If a socially intelligent agent is receiving a Social_Event message, the first and third sub-functions of the Task_Feedback function are executed. The Task_Feedback function includes three input parameters: the identifier of the agent that sent the task (sender), the identifier of the agent that is receiving the task (receiver), and the degree of the task (degree). The degree parameter is indicia of the strength of the behavior, and is related to the objective probability of success parameter of the Task_Request function. If a socially intelligent agent has achieved a task, then the degree parameter will be set to a positive real number (i.e., 1.0). Conversely, if a socially intelligent agent has failed to achieve a task, then the degree parameter will be set to a negative real number (i.e., −1.0). The sub-function of the Task_Feedback function first executes the processes for the event buffer 15 for storing Social_Response messages. In the exemplary embodiment, if the agent's current confidence index 42 is above a predefined threshold (i.e., Threshold-1) and the degree of behavior is greater than zero, the function Unexpected_Event is called to store an unexpected event indication in the event buffer 15. If the agent's current confidence index 42 is below a predefined threshold (i.e., Threshold-2) and the degree of behavior is less than zero, the function Unexpected_Event is called to store an unexpected event indication in the event buffer 15. The Threshold-1 and Threshold-2 factors can be manipulated to fine-tune the social responses of the socially intelligent agent. After determining whether to set an unexpected event indication, the first sub-function then updates the emotional state index 41, the current confidence index 42 and the agent interrelationship index 43. First, the sub-function calculates an emotion delta (i.e., delta-emotion in FIG. 8) that is based on the emotional stability index 65, the conscientiousness index 62, the social status index 66 of both the sending agent and the receiving agent, and the degree of behavior. As shown in FIG. 8, the emotional state index 41 (i.e., state-emotion in FIG. 8) is revised based on the current value of the emotional state index 41 and the emotion delta. Next, as shown in FIG. 8, The interrelationship index 43 for the agent that is the sender of the task (e.g., state-liking-for(sender)) is updated as well using the emotion delta value and the current value of the agent interrelationship index 43. Finally, as shown in FIG. 8, the current confidence index 42 is updated using the emotion delta, the current value of the current confidence index 42, the extraversion index 63, the degree of behavior and weighting factors (e.g., Weight-1 and Weight-2). The Weight-1 and Weight-2 weighting factors can be manipulated to fine tune the social responses of the socially intelligent agent.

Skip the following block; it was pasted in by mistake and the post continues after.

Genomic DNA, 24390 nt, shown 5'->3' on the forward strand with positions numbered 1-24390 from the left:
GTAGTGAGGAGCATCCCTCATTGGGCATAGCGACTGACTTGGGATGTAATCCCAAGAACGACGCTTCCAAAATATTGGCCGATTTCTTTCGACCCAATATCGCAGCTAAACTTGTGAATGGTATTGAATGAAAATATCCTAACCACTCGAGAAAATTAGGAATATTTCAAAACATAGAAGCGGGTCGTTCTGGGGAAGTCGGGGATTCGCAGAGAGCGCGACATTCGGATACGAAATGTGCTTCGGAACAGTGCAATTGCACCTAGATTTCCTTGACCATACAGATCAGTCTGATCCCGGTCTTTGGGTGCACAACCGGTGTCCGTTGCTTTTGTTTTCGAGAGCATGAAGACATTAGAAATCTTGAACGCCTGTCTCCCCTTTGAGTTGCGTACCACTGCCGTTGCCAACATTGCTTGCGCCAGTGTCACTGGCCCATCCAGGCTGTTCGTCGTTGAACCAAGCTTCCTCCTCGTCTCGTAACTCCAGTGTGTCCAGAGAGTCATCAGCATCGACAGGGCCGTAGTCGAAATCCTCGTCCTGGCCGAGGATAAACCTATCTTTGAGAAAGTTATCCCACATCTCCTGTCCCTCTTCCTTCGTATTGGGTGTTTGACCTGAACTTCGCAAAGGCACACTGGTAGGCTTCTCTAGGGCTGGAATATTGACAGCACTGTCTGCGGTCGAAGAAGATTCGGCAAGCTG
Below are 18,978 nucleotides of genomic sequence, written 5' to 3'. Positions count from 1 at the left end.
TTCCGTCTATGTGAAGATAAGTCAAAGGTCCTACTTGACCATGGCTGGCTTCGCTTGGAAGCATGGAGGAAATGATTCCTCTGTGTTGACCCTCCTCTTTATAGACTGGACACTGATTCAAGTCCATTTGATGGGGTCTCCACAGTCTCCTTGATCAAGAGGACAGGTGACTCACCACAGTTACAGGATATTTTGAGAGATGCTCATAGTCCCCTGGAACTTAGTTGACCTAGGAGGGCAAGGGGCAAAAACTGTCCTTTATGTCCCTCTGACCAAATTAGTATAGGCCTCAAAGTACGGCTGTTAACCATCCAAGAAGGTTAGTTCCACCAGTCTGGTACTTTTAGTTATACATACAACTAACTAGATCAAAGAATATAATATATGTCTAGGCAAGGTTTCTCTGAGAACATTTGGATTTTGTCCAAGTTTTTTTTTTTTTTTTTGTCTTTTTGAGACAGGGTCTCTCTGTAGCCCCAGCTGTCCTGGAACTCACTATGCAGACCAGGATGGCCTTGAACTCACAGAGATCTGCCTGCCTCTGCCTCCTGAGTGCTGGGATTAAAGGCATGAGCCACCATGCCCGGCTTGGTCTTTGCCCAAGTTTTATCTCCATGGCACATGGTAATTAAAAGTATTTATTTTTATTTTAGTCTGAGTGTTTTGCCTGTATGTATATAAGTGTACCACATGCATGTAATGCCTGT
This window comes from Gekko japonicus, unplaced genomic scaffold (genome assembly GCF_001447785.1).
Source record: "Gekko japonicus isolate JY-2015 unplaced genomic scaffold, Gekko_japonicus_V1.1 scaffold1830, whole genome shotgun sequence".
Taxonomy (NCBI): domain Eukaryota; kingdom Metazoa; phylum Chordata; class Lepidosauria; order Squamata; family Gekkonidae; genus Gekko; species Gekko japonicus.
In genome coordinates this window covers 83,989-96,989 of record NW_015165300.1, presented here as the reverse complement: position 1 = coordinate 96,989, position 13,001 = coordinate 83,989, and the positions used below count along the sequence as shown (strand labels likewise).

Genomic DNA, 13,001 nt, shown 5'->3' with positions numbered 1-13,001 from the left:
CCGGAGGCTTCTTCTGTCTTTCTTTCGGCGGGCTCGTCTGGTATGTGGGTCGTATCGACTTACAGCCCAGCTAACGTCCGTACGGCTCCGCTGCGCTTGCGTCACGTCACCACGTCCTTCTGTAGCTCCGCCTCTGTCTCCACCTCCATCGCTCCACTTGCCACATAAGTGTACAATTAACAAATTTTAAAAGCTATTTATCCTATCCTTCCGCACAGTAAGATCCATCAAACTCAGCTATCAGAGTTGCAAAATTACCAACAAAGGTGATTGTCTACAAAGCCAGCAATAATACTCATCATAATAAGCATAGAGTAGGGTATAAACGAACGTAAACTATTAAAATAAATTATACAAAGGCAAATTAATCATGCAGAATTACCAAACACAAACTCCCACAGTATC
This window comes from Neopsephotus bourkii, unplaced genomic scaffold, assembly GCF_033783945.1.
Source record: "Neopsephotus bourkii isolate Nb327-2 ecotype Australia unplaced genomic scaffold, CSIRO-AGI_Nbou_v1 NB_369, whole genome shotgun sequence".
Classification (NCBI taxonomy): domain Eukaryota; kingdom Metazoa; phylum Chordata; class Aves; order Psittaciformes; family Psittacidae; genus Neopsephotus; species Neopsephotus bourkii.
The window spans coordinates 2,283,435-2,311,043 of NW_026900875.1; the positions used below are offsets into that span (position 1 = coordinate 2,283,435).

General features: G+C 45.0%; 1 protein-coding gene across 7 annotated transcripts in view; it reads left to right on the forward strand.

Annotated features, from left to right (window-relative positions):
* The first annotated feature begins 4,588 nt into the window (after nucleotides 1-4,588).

The Task_Feedback function uses several sub-functions to accomplish its desired results. In the exemplary embodiment, since several of the personality trait indices and the emotional indices are restricted to values in the range of −1.0 to 1.0, the capAt1 function range limits the calculations performed by the Task_Feedback function. For example, capAt1(0.3) would returns 0.3, capAt1(1.3) would return 1.0 and capAt1(−1.6) would return −1.0. The sub-function setDesiredBehavior(x, y, z) sets an index for doing behavior identified by parameter x towards another socially intelligent agent identified by y with degree of behavior z. For example, the function call “setDesiredBehavior (Social_Feedback, AGENT3, 0.5)” means gives social feedback towards an agent with the identifier AGENT3 with degree of behavior equal to 0.5.

The second sub-function of the Task_Feedback function is called if the socially intelligent agent 10 has sent the Social_Event message or is observing the Social_Event message. The emotional state index 41 and the current confidence index of the agent are updated in a similar manner as discussed above with respect to an agent that receives a Social_Event message, although the formulas used are different.

The third sub-function of the Task_Feedback function is always called. The emotional state index 41, the various social status indices and the interrelationship index for the agent receiving the Social_Event message are examined. In the exemplary embodiment, different combinations of the emotional state index 41 and the agent social status index 66 of the sending/observing agent, and the interrelationship index 43 and agent social status index 66 of the receiving agent are examined, and based on their results, the sub-function setDesiredBehavior(x, y, z) is called to set an index for a behavior directed to a particular agent. Depending upon the values of the various indices, the giving of social feedback in response to a Social_Event message may or may not occur. The invocation of setDesiredBehavior(null, null, null)” clears the buffer for storing the index related to behavior.